My fifth kimono purchase was this Showa-era townwear with scenic design in Omeshi and urushi.
This kimono was my first purchase of a hitoe – an unlined kimono. I bought it because it was Omeshi, and I was keen to see what this fabric was like. In fact I didn’t know at the time, but I already owned an Omeshi kimono – my yellow townwear with urushi roses.
This kimono has a lovely background treatment like sharkskin, in what the vendor Yamatoku called ‘kame-komon’ style, topped with a design of Edo-period houses joined by a stylised stream. It was on sale at rock-bottom price and described as basically in good condition but with dirt spots, but I was attracted to its wonderful texture and had also notice the urushi threads, which were not mentioned in the description. I decided that would redye it or remake it into a jacket if it would not come clean, so I risked a bid.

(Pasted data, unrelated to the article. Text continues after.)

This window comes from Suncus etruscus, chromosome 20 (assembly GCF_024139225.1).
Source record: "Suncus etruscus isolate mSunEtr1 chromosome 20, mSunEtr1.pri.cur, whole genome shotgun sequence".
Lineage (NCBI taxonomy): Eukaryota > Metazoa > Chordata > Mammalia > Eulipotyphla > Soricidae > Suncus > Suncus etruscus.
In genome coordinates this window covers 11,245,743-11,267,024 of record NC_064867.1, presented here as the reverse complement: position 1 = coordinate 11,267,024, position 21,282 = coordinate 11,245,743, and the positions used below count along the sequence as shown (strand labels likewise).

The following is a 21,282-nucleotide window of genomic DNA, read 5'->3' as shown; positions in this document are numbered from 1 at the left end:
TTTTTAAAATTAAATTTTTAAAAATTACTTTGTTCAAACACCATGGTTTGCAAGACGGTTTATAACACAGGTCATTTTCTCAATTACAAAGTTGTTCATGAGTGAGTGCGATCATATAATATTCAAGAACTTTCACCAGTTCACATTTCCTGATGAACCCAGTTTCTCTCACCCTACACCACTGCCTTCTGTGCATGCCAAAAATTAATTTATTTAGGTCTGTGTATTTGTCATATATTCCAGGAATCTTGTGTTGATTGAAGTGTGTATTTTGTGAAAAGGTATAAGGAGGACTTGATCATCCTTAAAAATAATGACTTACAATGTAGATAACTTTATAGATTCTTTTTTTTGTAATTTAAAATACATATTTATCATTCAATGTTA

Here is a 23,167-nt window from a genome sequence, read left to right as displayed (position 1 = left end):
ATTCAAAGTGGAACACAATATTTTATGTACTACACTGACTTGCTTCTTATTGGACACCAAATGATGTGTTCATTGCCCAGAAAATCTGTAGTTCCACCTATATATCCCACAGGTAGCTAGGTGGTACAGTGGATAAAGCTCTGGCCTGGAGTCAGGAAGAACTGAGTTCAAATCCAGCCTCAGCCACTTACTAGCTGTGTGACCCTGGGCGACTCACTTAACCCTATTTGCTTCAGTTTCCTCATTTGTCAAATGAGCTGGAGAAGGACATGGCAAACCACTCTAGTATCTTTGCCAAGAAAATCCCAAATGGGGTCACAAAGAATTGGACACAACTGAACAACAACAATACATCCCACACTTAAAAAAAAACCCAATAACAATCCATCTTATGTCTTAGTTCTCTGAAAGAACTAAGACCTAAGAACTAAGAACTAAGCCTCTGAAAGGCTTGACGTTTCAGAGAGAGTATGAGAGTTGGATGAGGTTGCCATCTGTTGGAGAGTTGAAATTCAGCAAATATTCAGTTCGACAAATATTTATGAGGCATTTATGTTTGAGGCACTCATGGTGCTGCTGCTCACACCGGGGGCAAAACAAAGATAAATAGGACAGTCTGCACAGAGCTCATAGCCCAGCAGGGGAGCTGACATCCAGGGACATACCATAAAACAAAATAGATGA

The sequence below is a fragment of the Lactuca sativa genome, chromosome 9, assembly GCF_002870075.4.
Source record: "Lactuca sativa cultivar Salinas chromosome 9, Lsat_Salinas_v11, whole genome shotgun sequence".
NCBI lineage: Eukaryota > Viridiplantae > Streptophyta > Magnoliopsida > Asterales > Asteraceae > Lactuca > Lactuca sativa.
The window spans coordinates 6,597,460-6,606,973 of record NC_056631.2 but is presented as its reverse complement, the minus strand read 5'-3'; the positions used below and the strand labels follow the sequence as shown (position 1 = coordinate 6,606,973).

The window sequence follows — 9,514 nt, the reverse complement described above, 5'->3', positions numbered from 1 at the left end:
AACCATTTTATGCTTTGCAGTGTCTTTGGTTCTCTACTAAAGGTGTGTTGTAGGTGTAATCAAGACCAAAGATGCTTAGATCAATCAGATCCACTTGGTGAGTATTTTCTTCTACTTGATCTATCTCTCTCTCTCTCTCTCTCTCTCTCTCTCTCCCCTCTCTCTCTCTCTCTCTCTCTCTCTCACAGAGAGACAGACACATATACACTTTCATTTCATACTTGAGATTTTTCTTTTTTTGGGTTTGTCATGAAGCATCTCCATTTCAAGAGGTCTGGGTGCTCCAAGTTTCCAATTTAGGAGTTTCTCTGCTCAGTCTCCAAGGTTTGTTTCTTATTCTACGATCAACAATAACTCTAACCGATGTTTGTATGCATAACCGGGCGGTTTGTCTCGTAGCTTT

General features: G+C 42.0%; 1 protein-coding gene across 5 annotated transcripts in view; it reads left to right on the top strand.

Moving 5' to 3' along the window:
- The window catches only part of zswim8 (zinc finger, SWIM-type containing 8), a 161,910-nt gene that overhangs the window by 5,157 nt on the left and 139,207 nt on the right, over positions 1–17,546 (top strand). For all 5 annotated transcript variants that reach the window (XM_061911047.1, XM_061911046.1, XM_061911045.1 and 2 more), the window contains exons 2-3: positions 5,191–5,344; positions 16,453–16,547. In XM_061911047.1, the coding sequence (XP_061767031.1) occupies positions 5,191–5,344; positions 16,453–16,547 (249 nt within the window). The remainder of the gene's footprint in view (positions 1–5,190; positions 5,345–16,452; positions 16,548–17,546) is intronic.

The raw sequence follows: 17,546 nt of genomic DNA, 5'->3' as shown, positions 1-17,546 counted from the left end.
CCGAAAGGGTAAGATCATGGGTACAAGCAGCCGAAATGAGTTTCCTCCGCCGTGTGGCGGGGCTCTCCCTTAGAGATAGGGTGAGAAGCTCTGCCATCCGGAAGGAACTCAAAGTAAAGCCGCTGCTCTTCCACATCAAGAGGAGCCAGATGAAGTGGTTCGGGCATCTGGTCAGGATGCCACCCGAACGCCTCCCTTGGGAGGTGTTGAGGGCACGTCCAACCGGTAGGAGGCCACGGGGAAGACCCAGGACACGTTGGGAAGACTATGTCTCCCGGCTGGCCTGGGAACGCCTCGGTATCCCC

On arrival it proved to be absolutely filthy, but unfortunately it couldn’t be washed. I took off the collar guard to try this out and it produced copious quantities of burgundy dye, which stained the front surface of the omeshi dark pink.
Sadly, since I do not have access to a specialist dry cleaner, I had to write off this purchase as a mistake – I have still not been able to do anything with the fabric.
Just goes to show that you do have to watch your step when buying online. I hope one day to get the fabric dry cleaned and at that point it will be usable for something.